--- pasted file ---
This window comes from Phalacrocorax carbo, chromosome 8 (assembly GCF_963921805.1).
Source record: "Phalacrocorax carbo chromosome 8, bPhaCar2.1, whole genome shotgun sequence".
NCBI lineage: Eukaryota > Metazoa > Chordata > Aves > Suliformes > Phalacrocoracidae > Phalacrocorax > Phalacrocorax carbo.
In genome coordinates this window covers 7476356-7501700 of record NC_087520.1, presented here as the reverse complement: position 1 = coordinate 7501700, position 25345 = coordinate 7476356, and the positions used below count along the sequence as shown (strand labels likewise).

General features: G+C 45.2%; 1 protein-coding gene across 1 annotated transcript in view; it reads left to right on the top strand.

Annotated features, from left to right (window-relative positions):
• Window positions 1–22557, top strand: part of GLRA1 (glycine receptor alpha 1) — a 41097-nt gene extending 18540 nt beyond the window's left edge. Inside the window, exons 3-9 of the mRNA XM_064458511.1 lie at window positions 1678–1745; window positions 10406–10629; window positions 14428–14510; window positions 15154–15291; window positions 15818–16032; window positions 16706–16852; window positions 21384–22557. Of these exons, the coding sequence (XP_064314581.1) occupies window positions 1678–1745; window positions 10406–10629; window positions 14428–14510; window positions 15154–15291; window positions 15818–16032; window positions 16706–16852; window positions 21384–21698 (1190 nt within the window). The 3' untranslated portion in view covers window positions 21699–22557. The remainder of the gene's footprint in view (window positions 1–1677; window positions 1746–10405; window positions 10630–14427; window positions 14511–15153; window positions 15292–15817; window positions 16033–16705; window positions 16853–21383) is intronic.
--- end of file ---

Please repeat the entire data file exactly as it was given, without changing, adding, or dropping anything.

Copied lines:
This window comes from Phalacrocorax carbo, chromosome 8 (assembly GCF_963921805.1).
Source record: "Phalacrocorax carbo chromosome 8, bPhaCar2.1, whole genome shotgun sequence".
NCBI lineage: Eukaryota > Metazoa > Chordata > Aves > Suliformes > Phalacrocoracidae > Phalacrocorax > Phalacrocorax carbo.
In genome coordinates this window covers 7476356-7501700 of record NC_087520.1, presented here as the reverse complement: position 1 = coordinate 7501700, position 25345 = coordinate 7476356, and the positions used below count along the sequence as shown (strand labels likewise).

General features: G+C 45.2%; 1 protein-coding gene across 1 annotated transcript in view; it reads left to right on the top strand.

Annotated features, from left to right (window-relative positions):
• Window positions 1–22557, top strand: part of GLRA1 (glycine receptor alpha 1) — a 41097-nt gene extending 18540 nt beyond the window's left edge. Inside the window, exons 3-9 of the mRNA XM_064458511.1 lie at window positions 1678–1745; window positions 10406–10629; window positions 14428–14510; window positions 15154–15291; window positions 15818–16032; window positions 16706–16852; window positions 21384–22557. Of these exons, the coding sequence (XP_064314581.1) occupies window positions 1678–1745; window positions 10406–10629; window positions 14428–14510; window positions 15154–15291; window positions 15818–16032; window positions 16706–16852; window positions 21384–21698 (1190 nt within the window). The 3' untranslated portion in view covers window positions 21699–22557. The remainder of the gene's footprint in view (window positions 1–1677; window positions 1746–10405; window positions 10630–14427; window positions 14511–15153; window positions 15292–15817; window positions 16033–16705; window positions 16853–21383) is intronic.